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The Gravitational Universe

Tuesday 31st December 2013

Gravitational Waves are emitted during the merger of two neuron stars merging into a black hole. Credit: AEI/ZIB

The Gravitational Universe will be one of the two science themes to be explored by ESA's next two Large (L-class) missions, decided by ESA's Science Programme Committee (SPC).

The suggested mission to probe the Gravitational Universe is the evolved Laser Interferometer Space Antenna (eLISA). It will study the universe in a unique way – completely differently than any other space observatory – by detecting gravitational waves. Observations of gravitational waves in space will answer key scientific questions about the astrophysics of the cosmic dawn and the physics and the evolution of the universe. According to ESA's decision, eLISA will be the third L-class mission, following JUICE and Athena+.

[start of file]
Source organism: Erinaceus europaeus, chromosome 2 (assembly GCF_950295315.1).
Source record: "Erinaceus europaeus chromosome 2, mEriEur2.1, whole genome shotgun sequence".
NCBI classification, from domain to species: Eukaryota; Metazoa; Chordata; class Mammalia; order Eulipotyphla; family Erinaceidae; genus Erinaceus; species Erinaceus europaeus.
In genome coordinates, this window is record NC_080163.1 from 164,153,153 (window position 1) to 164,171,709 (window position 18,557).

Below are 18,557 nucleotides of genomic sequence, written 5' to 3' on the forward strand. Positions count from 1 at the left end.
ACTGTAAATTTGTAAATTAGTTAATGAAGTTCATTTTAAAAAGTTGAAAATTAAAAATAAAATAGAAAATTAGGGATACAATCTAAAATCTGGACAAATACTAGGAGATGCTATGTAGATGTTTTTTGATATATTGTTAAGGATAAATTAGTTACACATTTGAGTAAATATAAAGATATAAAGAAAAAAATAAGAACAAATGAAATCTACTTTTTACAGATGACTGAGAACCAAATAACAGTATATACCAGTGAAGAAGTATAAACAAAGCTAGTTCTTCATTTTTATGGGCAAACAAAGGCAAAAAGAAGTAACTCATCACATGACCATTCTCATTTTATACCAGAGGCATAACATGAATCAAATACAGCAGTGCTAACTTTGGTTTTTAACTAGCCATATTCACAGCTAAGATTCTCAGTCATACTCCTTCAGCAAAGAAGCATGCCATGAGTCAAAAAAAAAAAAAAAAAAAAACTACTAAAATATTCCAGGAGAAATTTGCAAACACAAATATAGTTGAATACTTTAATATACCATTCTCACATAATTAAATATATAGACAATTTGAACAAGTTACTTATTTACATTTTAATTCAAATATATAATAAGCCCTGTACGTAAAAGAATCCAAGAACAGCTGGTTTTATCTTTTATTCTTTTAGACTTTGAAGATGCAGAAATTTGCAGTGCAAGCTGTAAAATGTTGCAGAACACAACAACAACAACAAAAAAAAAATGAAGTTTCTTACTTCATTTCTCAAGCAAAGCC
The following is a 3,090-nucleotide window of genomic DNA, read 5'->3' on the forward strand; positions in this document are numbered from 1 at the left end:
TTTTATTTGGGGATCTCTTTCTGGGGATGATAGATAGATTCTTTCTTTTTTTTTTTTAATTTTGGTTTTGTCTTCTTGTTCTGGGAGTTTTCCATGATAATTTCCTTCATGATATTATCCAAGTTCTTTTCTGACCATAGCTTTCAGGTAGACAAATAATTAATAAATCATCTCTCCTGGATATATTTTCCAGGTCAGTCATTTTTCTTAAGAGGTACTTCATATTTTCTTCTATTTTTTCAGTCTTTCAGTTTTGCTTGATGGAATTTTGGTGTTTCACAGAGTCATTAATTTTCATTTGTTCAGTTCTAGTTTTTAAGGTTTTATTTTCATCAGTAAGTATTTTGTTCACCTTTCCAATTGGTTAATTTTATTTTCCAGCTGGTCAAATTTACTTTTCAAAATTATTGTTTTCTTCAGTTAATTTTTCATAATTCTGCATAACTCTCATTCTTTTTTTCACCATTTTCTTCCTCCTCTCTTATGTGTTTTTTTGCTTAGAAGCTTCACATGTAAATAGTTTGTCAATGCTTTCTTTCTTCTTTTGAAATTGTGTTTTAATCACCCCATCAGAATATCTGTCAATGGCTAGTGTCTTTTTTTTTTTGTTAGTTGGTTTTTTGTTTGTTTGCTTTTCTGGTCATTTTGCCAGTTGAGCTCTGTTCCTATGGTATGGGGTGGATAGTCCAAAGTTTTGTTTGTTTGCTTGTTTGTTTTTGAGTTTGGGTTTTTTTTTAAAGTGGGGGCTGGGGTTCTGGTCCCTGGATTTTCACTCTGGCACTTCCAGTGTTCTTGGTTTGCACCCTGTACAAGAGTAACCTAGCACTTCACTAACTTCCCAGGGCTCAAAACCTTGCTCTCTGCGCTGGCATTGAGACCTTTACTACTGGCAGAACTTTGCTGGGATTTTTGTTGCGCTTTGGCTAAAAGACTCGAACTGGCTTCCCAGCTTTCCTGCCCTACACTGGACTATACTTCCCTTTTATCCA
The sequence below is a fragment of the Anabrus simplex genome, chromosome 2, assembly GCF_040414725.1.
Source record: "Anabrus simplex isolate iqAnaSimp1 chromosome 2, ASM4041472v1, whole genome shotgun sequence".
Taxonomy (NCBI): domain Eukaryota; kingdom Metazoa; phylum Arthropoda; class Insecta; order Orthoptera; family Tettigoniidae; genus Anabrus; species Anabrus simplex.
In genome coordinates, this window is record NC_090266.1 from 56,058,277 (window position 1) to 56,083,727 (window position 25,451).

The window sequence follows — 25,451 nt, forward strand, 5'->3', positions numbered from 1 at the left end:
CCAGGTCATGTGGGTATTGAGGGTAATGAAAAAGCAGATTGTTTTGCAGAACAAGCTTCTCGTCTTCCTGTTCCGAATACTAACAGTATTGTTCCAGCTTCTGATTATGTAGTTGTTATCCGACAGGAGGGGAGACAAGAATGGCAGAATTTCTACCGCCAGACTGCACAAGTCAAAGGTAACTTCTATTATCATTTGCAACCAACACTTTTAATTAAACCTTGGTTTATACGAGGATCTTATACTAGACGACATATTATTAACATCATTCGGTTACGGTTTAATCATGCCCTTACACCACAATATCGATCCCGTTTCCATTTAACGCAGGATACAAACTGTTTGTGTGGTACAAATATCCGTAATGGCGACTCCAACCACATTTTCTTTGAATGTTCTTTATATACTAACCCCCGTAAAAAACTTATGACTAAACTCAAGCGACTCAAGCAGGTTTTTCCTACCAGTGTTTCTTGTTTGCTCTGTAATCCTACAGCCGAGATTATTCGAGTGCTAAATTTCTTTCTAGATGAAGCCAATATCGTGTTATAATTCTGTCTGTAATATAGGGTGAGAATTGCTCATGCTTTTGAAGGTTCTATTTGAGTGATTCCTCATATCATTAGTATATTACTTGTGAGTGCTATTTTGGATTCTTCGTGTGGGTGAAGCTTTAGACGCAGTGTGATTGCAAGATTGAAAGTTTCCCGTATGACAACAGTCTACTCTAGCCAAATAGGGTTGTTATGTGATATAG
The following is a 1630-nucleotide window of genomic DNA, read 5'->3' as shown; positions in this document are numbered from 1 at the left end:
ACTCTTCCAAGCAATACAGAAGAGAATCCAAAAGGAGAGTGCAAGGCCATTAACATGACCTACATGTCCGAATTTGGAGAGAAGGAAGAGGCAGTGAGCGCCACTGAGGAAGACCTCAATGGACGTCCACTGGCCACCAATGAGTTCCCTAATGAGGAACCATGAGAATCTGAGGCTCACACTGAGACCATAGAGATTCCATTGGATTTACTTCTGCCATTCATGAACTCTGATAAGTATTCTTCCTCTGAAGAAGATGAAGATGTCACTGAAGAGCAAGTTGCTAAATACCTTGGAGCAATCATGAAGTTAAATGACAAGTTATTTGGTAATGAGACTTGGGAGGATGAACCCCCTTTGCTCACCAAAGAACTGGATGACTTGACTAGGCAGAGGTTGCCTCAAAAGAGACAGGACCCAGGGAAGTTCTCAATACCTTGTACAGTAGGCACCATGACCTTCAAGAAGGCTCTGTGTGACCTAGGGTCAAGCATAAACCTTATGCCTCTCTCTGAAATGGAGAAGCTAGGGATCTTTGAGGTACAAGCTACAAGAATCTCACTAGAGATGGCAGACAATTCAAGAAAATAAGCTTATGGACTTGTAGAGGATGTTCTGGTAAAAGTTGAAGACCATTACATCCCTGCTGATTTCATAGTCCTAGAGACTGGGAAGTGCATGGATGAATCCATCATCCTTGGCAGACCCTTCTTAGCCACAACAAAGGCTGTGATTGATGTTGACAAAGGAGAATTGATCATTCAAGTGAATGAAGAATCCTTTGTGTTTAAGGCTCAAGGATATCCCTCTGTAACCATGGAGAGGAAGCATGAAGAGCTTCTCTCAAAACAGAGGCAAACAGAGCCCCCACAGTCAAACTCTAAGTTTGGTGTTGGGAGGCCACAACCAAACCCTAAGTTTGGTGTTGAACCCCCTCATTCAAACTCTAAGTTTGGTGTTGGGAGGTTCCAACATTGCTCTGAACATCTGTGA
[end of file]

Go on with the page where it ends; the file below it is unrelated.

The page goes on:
"We are very pleased with this decision. It will provide revolutionary research opportunities in astrophysics and fundamental physics," says Karsten Danzmann, designated spokesperson of eLISA, director at the Max Planck Institute for Gravitational Physics (Albert Einstein Institute/AEI) and professor at the Leibniz Universität in Hannover, Germany. "We will immediately begin to optimize technologies already being developed for eLISA. These key technologies for eLISA will get their first test in space with the launch of ESA's LISA Pathfinder (LPF) mission in 2015," Danzmann continues.

Cardiff University's gravitational wave physics group, led by Professor Sathyaprakash, will continue its work as part of the international team for eLisa.

For more information on eLisa, visit the eLisa science website.